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Wyatt Townley

Wyatt Townley was born in Kansas City, Missouri, and received a BFA in dance from Purchase College at the State University of New York–Purchase. 

She is the author of four collections of poetry: Rewriting the Body (forthcoming from Stephen F. Austin University Press); The Afterlives of Trees (Woodley Press, 2011), winner of the Nelson Poetry Book Award; The Breathing Field (Little, Brown & Co., 2002); and Perfectly Normal (The Smith, 1990). She is also the author of Yoganetics (HarperCollins, 2002).

Townley served as the poet laureate of Kansas from 2013 to 2015 and remains the state’s poet laureate emeritus.  She teaches yoga and lives in Kansas.


Rewriting the Body (forthcoming from Stephen F. Austin University Press)
The Afterlives of Trees (Woodley Press, 2011)
The Breathing Field (Little, Brown & Co., 2002)
Perfectly Normal (The Smith, 1990)

Yoganetics (HarperCollins, 2002)

By This Poet


Walking Water

Inside us the ocean
sways like a cradle
in which we rock     rock  

and are drawn like the tide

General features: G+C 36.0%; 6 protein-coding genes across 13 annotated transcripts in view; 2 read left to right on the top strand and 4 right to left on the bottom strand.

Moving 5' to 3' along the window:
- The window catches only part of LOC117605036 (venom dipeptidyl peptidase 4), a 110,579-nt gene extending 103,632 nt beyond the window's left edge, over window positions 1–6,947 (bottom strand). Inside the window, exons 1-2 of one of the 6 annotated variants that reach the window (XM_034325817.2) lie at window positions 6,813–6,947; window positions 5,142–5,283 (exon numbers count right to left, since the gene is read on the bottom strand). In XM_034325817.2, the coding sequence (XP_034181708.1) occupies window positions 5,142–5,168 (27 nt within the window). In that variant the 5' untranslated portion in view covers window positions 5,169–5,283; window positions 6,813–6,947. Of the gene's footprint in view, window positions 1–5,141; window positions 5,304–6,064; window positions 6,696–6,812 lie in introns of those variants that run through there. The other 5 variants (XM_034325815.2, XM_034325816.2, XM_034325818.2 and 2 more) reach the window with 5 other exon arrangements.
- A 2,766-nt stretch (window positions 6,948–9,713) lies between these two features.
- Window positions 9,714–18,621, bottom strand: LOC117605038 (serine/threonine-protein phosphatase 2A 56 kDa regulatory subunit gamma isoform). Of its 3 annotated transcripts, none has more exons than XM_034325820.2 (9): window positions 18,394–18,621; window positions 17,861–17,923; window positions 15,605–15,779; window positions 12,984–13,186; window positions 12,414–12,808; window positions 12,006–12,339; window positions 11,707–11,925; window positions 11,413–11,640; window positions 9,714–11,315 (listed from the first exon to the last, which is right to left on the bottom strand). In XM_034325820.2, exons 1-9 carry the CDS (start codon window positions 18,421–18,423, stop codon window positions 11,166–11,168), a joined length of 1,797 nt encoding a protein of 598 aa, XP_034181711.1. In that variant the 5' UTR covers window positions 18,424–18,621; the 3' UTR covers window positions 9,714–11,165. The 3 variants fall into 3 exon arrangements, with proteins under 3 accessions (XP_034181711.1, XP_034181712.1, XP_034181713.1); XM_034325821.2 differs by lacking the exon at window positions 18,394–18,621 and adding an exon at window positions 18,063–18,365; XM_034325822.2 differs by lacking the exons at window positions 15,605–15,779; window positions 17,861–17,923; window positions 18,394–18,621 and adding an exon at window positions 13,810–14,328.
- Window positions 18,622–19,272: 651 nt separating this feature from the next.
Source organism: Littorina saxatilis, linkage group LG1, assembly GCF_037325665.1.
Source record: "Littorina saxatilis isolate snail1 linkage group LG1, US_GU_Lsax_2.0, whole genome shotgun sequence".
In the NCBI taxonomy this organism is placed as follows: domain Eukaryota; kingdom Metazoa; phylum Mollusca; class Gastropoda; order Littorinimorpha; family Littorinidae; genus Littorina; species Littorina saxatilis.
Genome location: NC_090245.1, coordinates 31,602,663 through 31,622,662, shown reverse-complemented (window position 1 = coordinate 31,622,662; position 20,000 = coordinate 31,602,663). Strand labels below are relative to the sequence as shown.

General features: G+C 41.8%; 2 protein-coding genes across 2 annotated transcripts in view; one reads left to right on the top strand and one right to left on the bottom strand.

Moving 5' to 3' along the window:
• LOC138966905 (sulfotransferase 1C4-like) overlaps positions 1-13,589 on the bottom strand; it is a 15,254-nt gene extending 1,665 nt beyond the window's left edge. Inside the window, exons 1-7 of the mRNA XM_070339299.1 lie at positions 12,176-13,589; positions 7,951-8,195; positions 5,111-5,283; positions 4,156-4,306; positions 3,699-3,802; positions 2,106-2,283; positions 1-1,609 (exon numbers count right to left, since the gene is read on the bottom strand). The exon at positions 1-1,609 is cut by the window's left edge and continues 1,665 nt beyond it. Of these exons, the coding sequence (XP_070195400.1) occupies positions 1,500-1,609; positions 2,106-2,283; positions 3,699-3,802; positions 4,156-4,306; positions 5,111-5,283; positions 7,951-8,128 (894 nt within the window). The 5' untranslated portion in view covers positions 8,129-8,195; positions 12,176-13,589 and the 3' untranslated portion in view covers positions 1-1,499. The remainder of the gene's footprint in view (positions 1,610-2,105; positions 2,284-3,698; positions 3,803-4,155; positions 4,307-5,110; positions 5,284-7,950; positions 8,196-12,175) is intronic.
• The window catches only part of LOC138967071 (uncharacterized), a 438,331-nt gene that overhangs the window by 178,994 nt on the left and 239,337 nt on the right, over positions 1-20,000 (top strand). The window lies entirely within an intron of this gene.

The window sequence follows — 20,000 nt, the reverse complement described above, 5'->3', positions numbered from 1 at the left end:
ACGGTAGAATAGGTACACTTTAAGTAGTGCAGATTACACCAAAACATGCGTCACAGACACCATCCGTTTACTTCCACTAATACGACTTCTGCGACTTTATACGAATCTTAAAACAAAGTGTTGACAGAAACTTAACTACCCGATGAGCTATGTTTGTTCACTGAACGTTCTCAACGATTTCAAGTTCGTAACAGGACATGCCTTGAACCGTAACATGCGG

to the moon twice a day
we carry our water and it carries us

we are a good pail with legs
foot by foot on the turning
mountain of the world

water walking on the prairie
walking water on the road
up the stairs through a door

where the view rushes out of us
through the window to the woods
rushing water in the desert

rushing water in this chair
and that one you’re in
water walking

and what is solid is not at all
what we thought     the rock
worn away by the rocking

The Breathing Field

Between each vertebra
is the through line
of your life’s story,
where the setting sun
has burned all colors
into the cord.  Step

over.  Put on the dark
shirt of stars. 
A full moon rises
over the breathing field,
seeps into clover and the brown
lace of its roots
where insects are resting

their legs.  Take in the view.
So much is still
to be seen.  Get back
behind your back, behind
what is behind you. 

Centering the House

All night Kansas
the lungs of the continent
takes a sip of the galaxy

swirling stars and barbed wire
sofabeds and willows
books and doors banging open 

signs disappear whole towns
ditch themselves in the countryside
I stir the coffee to center the house

the place our mothers and fathers
and theirs and theirs passed through
their aprons strung on telephone wires

this tunnel of wind this trial        
makes trees throw back their heads                                               
and hair on our arms stand up        

we’re nothing but breath on its way through the woods